However, the biggest threat to the livelihoods of the fishers in Gelang Patah may be yet to come. A massive sea filling project is underway in the Johor Strait, the narrow strip of water running between Malaysia and Singapore. The new island will be christened “Forest City,” and is the largest sea filling project in Malaysia to date. When complete it will be a luxury home island. The seagrass habitat at the base of the Pulai River Estuary, a critical habitat to the fish that call it home and the fishers of Gelang Patah, will be buried.

So where is the fine balance between the increasingly urbanized population of Malaysia and traditional livelihoods? The green aspirations of Iskandar Malaysia show cautious planning and consideration, but sea filling projects seem to counter the developer’s objective to “preserve the biodiversity” of Iskandar Malaysia. The solution requires planners to meet the high standards they have set for themselves. They envision an Iskandar Malaysia that sets a global standard for green cities. With persistence, the success of a sustainable Iskandar Malaysia could indeed serve as a global example for other rapidly developing countries. I propose that Iskandar Malaysia both includes community-based knowledge systems in the development plan for Iskandar Malaysia, and considers the impacts the current development on traditional livelihoods. Supporting its own people through the rapid growth and development of the region should be a priority for the Malaysian government and Iskandar developers.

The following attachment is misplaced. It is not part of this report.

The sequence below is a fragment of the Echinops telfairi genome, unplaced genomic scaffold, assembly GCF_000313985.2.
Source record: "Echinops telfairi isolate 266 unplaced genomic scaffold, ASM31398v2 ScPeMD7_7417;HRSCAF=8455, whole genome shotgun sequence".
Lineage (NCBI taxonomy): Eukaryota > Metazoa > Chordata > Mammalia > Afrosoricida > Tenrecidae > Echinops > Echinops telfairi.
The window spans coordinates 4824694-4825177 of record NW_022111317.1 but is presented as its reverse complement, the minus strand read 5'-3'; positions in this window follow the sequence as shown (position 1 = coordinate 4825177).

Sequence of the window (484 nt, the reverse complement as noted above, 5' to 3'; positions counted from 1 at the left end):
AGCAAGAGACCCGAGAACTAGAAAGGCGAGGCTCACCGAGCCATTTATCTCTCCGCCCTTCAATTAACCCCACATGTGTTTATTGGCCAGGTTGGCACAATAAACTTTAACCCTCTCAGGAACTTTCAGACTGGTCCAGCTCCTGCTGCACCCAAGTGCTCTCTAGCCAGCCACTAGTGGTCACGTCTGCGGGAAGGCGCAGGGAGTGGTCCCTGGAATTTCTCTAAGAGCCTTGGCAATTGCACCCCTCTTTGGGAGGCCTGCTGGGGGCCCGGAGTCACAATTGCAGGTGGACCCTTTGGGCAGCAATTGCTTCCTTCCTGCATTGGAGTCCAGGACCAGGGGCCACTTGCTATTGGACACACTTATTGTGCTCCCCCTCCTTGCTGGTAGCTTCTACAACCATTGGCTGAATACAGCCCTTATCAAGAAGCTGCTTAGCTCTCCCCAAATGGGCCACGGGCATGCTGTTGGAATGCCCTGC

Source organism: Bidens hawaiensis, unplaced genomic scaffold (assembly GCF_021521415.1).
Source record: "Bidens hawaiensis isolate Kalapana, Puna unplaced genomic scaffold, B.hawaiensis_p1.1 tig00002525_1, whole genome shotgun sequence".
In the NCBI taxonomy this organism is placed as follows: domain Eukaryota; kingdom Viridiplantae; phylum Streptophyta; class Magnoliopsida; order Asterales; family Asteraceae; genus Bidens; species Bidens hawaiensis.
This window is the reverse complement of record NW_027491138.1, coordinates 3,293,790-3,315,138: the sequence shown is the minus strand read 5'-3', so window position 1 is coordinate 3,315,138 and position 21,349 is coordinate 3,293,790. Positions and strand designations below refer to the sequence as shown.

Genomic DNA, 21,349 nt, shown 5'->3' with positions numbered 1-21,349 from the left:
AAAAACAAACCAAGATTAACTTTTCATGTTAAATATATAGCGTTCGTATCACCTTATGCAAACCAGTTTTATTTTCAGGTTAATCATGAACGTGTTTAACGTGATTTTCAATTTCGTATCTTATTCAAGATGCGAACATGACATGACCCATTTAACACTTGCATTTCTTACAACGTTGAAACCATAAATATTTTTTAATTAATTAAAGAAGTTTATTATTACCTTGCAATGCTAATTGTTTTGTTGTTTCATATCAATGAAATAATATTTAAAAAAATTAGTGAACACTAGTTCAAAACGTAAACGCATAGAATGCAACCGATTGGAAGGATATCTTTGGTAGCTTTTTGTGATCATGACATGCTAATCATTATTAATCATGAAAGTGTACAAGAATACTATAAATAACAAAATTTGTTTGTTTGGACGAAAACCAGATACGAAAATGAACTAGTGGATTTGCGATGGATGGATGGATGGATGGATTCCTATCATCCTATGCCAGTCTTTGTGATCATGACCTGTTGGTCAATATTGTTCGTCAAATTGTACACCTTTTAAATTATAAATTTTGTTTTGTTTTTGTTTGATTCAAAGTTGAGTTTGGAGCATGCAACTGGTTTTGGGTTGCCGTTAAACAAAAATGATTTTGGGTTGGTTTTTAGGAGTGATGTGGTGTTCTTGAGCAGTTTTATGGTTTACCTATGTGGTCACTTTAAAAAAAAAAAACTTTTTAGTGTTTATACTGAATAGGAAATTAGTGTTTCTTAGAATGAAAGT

As our small motorboat pulls back into the jetty at Gelang Patah after a long morning of seahorse surveys, the impacts of the Iskandar development are not immediately apparent. The local children take a small boat across the Pulai River to reach their school, and long-tailed macaques scamper through the trees surrounding the community dock. However, our boatman tells us how catches that sustain the livelihood of the community members are receding. I think about my friends in Gelang Patah today and hope that Iskandar Malaysia will not leave them behind.